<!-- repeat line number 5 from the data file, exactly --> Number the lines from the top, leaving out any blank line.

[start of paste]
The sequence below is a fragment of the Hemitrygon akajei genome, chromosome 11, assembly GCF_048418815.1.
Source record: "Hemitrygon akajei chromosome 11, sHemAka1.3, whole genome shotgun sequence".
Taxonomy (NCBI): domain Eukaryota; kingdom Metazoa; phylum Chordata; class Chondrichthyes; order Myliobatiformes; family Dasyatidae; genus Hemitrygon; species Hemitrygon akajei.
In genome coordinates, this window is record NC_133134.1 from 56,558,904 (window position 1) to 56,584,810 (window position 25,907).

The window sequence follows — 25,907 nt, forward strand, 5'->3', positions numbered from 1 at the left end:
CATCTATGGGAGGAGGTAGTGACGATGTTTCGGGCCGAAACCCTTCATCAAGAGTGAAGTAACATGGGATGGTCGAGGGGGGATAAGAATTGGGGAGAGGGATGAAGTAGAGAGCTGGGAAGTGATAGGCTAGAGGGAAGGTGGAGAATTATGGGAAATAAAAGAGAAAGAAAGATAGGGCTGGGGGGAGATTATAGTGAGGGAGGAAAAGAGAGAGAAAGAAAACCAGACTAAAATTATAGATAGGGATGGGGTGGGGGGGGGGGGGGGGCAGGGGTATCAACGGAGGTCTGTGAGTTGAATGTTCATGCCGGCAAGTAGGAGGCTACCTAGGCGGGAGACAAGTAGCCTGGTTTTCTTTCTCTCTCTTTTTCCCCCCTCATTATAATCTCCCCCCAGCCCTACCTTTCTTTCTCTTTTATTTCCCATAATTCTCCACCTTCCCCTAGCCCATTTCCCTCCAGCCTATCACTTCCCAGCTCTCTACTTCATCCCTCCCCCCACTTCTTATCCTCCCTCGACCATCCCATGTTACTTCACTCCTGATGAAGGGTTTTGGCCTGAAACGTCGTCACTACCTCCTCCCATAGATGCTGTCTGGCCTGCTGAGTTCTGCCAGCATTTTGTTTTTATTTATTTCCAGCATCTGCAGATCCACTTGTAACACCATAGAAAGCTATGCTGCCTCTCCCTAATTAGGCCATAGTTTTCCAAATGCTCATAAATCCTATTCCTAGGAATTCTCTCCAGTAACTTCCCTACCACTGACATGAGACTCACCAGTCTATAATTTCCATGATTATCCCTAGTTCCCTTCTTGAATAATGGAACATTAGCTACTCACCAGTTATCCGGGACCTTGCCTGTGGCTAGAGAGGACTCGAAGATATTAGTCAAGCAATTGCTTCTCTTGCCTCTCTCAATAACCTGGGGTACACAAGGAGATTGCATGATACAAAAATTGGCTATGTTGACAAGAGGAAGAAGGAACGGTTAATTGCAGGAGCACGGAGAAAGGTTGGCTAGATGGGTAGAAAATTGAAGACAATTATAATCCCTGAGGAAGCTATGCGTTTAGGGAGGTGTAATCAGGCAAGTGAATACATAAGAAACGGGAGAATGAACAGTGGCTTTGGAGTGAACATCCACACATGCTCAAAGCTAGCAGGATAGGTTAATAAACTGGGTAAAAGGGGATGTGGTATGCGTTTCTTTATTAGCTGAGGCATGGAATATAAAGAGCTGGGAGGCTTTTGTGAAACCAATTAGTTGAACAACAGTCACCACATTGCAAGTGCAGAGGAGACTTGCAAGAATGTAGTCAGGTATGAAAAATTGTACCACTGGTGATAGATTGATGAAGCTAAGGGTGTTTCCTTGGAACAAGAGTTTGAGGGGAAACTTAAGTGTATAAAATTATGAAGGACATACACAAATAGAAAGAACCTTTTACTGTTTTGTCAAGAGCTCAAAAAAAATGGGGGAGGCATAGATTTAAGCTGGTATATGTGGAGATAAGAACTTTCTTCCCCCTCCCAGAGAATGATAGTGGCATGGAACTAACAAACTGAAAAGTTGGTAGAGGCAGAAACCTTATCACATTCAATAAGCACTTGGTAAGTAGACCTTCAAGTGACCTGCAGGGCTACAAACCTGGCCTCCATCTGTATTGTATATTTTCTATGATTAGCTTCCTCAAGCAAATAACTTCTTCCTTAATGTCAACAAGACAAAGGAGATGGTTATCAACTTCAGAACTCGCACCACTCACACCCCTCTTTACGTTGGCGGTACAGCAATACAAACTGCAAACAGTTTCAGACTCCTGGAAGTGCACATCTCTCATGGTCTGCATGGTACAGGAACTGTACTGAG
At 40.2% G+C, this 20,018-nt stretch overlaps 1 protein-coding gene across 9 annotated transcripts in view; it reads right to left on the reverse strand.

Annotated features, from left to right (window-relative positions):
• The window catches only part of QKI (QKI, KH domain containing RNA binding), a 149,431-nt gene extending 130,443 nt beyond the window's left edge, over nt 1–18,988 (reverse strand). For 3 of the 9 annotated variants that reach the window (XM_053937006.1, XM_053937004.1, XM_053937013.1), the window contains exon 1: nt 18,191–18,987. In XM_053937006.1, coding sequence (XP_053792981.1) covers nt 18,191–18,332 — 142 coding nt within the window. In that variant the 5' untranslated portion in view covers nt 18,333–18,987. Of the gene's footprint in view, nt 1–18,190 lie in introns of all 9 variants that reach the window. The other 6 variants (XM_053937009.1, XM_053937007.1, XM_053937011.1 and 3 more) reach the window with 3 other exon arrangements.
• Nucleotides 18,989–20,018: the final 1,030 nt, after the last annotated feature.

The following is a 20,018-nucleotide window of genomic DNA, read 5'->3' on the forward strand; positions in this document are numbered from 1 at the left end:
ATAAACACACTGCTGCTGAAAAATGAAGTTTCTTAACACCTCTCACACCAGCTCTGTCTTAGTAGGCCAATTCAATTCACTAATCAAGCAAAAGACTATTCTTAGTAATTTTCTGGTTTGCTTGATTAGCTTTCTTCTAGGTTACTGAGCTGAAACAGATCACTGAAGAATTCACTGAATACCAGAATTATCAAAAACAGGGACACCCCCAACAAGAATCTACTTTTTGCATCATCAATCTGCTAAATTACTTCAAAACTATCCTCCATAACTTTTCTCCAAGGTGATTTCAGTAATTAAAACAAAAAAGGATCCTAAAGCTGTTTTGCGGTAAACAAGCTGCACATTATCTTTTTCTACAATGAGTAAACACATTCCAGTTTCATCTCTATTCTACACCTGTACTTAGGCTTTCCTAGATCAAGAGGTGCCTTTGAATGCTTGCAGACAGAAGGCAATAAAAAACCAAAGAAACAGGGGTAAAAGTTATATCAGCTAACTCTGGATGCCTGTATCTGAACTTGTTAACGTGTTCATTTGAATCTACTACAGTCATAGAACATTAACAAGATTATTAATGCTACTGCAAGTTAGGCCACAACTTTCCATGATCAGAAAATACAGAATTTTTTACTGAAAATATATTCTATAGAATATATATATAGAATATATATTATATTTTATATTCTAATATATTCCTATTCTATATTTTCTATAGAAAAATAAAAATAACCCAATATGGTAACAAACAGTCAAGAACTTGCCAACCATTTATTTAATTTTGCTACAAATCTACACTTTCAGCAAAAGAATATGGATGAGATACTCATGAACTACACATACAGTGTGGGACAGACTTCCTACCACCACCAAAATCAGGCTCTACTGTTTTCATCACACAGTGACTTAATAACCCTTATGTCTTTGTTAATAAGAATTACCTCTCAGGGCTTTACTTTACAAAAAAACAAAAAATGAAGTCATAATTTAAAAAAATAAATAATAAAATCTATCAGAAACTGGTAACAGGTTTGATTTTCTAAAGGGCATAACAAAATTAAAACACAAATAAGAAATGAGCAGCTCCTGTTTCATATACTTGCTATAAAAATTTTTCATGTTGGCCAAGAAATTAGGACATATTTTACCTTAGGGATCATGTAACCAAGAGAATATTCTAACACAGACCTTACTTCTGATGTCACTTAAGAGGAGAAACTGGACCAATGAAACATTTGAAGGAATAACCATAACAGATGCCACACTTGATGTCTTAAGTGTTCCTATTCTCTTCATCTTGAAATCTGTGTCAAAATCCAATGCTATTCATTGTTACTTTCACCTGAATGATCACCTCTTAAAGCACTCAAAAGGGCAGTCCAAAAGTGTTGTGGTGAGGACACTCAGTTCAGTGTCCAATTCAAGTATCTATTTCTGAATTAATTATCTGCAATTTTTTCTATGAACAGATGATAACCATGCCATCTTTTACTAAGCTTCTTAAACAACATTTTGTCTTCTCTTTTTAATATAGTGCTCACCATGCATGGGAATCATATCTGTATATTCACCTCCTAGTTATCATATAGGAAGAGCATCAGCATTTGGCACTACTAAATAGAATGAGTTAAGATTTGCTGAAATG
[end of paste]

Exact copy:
The window sequence follows — 25,907 nt, forward strand, 5'->3', positions numbered from 1 at the left end: